Xiaomi is back with another reminder that it doesn’t just make phones. (Despite dethroning Samsung as the top selling smartphone company in China.) Xiaomi’s latest device is a GoPro-like camera which, as we’ve come to expect, is selling for a fraction of its U.S. rival’s price.
A GoPro Hero, the company’s entry-level camera, retails for around $130, but Xiaomi’s ‘Yi Action Camera’ is available for 399 CNY, that’s around $64. Standard caveat here: the device is limited to China, initially at least, where it can be bought via its Mi.com store using Xiaomi’s (usual) flash sale model. The device is being sold by Xiaomi, but it is from partner company Xiaoyi.
Yi Action Camera (that’s the official English name for the product, Xiaomi told TechCrunch) records video at 1080p (60 frames per second) and includes a 16-megapixel camera that uses Sony’s highly rated Exmor R BSI CMOS image sensor. That’s superior on paper to the Hero, which records at 1080p30 or 720p60 and includes a five-megapixel camera.
Xiaomi also beats the Hero on memory (its 64 GB allocation is twice as large), and weight (it is 72g compared to 111g), while it has a slightly larger battery. Like the Hero, the Yi Action Camera can go as far as 40 meters underwater, which is probably the most important stat for those of us who like to take a camera near water.
One notable absence is the lack of rigging or casing for the camera — unlike GoPros, which ship with some basic accessories.
An $80 ‘travel edition’ of the Yi Action Camera does include a selfie stick mount, especially for those into taking photos of themselves.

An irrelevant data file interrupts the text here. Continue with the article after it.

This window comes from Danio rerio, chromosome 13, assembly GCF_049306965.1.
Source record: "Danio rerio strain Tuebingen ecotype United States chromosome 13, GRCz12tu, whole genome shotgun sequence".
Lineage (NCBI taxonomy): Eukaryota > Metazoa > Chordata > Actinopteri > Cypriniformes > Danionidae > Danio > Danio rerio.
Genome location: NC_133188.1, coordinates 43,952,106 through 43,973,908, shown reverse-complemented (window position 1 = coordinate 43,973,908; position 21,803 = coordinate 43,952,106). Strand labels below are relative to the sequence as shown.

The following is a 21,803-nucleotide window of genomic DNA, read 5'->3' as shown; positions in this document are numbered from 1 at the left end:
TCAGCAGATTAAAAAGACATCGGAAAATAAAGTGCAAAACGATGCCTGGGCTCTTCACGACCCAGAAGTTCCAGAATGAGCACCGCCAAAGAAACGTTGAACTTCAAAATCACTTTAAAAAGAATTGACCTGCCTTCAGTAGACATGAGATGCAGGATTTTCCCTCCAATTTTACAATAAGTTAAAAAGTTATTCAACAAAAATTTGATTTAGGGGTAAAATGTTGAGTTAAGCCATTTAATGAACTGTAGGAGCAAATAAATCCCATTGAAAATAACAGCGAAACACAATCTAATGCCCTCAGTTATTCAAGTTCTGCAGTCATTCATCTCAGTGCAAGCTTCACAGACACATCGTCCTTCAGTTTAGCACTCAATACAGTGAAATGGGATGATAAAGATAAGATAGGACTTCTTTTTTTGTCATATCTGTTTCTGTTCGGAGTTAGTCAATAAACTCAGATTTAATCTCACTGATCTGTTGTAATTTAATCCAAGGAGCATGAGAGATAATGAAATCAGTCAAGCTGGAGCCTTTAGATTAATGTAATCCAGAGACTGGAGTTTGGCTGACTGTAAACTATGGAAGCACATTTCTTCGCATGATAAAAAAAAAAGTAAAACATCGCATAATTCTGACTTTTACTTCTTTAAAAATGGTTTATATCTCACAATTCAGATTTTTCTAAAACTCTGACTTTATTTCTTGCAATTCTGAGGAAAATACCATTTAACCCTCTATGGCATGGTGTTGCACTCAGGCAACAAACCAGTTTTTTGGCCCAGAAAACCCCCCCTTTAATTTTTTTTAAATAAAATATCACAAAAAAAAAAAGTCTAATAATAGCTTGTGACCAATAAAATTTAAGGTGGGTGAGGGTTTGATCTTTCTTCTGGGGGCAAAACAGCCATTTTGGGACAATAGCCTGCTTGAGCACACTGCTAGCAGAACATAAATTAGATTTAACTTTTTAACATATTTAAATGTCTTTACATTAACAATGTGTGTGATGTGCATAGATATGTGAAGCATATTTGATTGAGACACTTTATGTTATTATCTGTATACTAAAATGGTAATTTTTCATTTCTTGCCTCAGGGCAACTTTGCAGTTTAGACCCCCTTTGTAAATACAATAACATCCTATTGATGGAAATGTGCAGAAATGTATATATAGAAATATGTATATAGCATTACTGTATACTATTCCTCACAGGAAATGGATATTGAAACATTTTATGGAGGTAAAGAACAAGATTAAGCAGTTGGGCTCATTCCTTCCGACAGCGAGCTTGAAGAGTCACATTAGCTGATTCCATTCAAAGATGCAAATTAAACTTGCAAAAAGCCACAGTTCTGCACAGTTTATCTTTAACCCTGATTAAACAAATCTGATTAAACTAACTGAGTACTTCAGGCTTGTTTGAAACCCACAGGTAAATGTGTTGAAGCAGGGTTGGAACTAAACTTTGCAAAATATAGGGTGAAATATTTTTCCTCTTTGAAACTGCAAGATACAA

Beyond that, it appears that the device can be strapped to anything — even a cat?! — but some kind of protective case would be useful, we think.
Don’t hold your breath on the prospect of seeing this product surface outside of China — that’s a common refrain for Xiaomi products, but particularly true in this case.
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Xiaomi’s rationale for making an action camera isn’t necessarily to ‘clone’ GoPro — in the same way that it doesn’t clone Apple — it’s because it is essentially an internet-of-things company, as Stratechery writer Ben Thompson recently noted.
Beyond just developing quality smartphones at strikingly affordable prices, Xiaomi is developing a network of hardware which also connects with its software, its MIUI version of Android, and its dedicated services, such as an iMessage variant and e-commerce store. If Xiaomi can provide all of your hardware needs, for instance, then clearly its software and services will play an important part in your daily life.
Hardware companies make their money from selling devices, but with tight margins and a growing ecosystem of hardware partners, Xiaomi does things differently. International VP Hugo Barra recently told TechCrunch about some strategies that keep its prices so low, but the company’s larger goal is also to monetize via those services so keeping device pricing competitive is essential to getting people into its ecosystem.
Once you own a Xiaomi smartphone, for example, you’re compelled to buy other Xiaomi devices, and thus its ecosystem has value — both to the user and to Xiaomi from a money-making point of view.